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Hawker clarifies legal notice that confused employees, retirees

Hawker Beechcraft retirees who are receiving their qualified retirement benefits, such as a pension or 401(k), do not need to return a legal notice they received from the company at the end of July, according to information from the company.

In addition, employees who received their normal pay and benefits before the company filed for Chapter 11 bankruptcy protection on May 3 do not have to file claims, the company said in another letter sent this week. Early in the bankruptcy proceedings, Hawker Beechcraft received court authorization to continue paying wages, commissions and benefits to employees.

Still, in late July, the company sent a letter, entitled “Notice of Deadline Requiring Filing of Proofs of Claims in the Above-Captioned Chapter 11 Cases” to employees, retirees, suppliers, vendors and other potential creditors.

The letter created confusion among retirees and employees who didn’t know whether they needed to respond, or how.

Company officials sent a follow-up letter this week. In it, they said they were required to send the July notice to anyone who is a potential creditor in the case.

“As an employee or former employee of the Company, you are considered to be a person with an interest in the case, and, therefore, a potential creditor,” said the letter, signed by Alex Snyder, Hawker Beechcraft executive vice president and general counsel, and Rich Jiwanlal, vice president of human resources.

Those who might need to file the forms would be those who have claims that go beyond routine payments covered by the authorization to pay wages and benefits. Current or former employees who have such claims that arose before the bankruptcy must submit the Proof of Claim form before the Sept. 14 deadline.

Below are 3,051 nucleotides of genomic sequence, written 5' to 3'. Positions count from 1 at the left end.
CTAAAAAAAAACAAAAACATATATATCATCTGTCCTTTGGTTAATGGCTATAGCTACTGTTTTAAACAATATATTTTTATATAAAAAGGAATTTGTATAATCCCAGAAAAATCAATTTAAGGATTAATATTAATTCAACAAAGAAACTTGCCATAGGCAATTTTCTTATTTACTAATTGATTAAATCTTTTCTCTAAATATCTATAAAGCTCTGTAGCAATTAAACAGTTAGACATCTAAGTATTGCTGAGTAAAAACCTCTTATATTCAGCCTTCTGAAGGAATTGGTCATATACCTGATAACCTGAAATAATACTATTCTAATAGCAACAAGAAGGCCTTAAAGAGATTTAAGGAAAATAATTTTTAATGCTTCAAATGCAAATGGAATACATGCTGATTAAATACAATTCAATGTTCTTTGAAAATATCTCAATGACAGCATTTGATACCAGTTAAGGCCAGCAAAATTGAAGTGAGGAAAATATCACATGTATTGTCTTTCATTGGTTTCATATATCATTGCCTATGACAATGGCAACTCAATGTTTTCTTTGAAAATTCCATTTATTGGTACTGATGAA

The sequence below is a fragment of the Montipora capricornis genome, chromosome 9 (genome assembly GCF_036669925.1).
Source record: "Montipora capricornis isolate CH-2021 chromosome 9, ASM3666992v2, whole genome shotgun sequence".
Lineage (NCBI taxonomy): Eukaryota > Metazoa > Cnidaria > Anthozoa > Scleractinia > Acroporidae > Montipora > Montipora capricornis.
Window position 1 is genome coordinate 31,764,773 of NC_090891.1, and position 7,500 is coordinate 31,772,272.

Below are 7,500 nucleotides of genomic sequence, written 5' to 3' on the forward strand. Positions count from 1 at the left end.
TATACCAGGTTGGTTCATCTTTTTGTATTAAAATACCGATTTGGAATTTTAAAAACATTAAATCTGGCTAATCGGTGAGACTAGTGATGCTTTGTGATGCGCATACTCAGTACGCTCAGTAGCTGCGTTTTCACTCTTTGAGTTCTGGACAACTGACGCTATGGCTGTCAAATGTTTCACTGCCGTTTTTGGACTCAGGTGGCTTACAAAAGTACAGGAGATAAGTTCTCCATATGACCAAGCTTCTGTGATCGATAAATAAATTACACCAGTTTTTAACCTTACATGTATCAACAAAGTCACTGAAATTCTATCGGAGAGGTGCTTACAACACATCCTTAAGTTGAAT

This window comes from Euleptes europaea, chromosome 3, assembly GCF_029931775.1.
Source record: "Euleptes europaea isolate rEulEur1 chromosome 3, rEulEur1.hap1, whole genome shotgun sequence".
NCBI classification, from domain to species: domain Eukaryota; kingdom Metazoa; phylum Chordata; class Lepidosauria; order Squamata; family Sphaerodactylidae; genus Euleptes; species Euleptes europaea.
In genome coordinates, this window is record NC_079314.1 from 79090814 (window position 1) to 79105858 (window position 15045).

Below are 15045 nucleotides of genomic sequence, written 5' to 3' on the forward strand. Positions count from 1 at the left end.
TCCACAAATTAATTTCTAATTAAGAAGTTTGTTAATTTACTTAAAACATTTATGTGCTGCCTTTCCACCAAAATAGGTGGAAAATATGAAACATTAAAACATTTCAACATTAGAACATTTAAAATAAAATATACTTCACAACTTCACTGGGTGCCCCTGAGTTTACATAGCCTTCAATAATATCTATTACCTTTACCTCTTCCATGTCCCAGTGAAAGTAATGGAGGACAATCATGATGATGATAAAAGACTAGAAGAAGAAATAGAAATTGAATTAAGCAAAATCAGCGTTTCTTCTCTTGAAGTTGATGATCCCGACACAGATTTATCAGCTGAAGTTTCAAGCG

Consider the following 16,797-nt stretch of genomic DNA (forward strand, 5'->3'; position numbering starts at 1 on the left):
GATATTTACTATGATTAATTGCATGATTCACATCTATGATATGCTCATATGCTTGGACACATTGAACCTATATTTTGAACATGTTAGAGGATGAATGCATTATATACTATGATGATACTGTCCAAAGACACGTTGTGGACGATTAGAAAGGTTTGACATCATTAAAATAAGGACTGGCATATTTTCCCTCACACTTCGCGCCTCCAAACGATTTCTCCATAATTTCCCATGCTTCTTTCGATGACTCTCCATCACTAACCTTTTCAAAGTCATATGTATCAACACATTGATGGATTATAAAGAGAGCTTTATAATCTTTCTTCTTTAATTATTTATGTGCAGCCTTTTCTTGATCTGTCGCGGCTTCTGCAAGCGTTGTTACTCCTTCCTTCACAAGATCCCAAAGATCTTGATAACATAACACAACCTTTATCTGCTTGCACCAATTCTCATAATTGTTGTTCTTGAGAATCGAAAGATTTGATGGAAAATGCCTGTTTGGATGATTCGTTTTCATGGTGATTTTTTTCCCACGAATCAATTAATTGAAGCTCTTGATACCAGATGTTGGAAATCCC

Those claims could include claims for wrongful termination, discrimination, harassment, hostile work environment, retaliation or non-qualified pensions or retirement savings plans, the company said in the letter.

“If you believe you have a claim, you may want to first consider obtaining advice from an attorney as to whether and how to submit a Proof of Claim,” it said.

Those who receive 401(k) benefits, have frozen or accrued sick time and other paid time off, or have a loss in value of equity interest, such as stock and restricted stock units, do not have to file a claim, the company said.

However, if a holder of stock or restricted stock wants to assert a claim that’s not based entirely on the ownership of an equity interest, he or she must file before the deadline date.

That includes, for example, claims for damages, rescission, reimbursement or contribution arising from the purchase or sale of equity interest, the company said.

Those who want to check to see if Hawker Beechcraft’s records reflect that they have a claim can check the company’s Schedules of Assets and Liabilities, filed with the court June 18.

Claims already on the company’s books and records are called “scheduled claims,” the letter said.

Those who agree with the amount, nature or priority of the scheduled claim need not file a Proof of Claim as long as the claim is not marked “disputed,” “contingent” or “unliquidated.”

Those who disagree or whose claims are marked as such must file a Proof of Claim before the deadline, the letter said.

More information can be found at http://dm.epiq11.com/Hawker or by calling the Hawker Beechcraft call center at 866-879-7096.

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